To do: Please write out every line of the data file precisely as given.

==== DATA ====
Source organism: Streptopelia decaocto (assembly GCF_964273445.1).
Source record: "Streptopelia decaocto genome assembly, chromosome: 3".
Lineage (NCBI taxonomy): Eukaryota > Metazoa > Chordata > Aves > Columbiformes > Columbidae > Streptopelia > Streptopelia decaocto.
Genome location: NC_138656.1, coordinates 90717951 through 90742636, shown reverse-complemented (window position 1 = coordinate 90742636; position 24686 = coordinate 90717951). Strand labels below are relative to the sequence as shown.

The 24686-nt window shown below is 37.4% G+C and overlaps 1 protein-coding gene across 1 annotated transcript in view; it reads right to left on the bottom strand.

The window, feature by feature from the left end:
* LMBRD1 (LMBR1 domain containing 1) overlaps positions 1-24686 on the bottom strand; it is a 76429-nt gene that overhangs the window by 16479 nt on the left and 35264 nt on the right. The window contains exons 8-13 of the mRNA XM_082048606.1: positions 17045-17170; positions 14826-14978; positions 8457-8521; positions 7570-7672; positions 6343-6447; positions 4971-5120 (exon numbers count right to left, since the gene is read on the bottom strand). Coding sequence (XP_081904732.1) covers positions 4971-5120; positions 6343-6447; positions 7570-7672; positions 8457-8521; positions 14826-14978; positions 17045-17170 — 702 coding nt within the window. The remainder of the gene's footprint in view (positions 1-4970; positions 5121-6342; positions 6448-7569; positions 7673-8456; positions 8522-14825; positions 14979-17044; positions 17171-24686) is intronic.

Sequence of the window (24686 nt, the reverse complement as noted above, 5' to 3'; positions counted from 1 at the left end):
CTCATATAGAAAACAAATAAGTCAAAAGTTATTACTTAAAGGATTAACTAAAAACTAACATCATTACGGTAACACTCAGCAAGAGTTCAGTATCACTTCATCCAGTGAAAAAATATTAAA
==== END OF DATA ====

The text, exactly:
Source organism: Streptopelia decaocto (assembly GCF_964273445.1).
Source record: "Streptopelia decaocto genome assembly, chromosome: 3".
Lineage (NCBI taxonomy): Eukaryota > Metazoa > Chordata > Aves > Columbiformes > Columbidae > Streptopelia > Streptopelia decaocto.
Genome location: NC_138656.1, coordinates 90717951 through 90742636, shown reverse-complemented (window position 1 = coordinate 90742636; position 24686 = coordinate 90717951). Strand labels below are relative to the sequence as shown.

The 24686-nt window shown below is 37.4% G+C and overlaps 1 protein-coding gene across 1 annotated transcript in view; it reads right to left on the bottom strand.

The window, feature by feature from the left end:
* LMBRD1 (LMBR1 domain containing 1) overlaps positions 1-24686 on the bottom strand; it is a 76429-nt gene that overhangs the window by 16479 nt on the left and 35264 nt on the right. The window contains exons 8-13 of the mRNA XM_082048606.1: positions 17045-17170; positions 14826-14978; positions 8457-8521; positions 7570-7672; positions 6343-6447; positions 4971-5120 (exon numbers count right to left, since the gene is read on the bottom strand). Coding sequence (XP_081904732.1) covers positions 4971-5120; positions 6343-6447; positions 7570-7672; positions 8457-8521; positions 14826-14978; positions 17045-17170 — 702 coding nt within the window. The remainder of the gene's footprint in view (positions 1-4970; positions 5121-6342; positions 6448-7569; positions 7673-8456; positions 8522-14825; positions 14979-17044; positions 17171-24686) is intronic.

Sequence of the window (24686 nt, the reverse complement as noted above, 5' to 3'; positions counted from 1 at the left end):
CTCATATAGAAAACAAATAAGTCAAAAGTTATTACTTAAAGGATTAACTAAAAACTAACATCATTACGGTAACACTCAGCAAGAGTTCAGTATCACTTCATCCAGTGAAAAAATATTAAA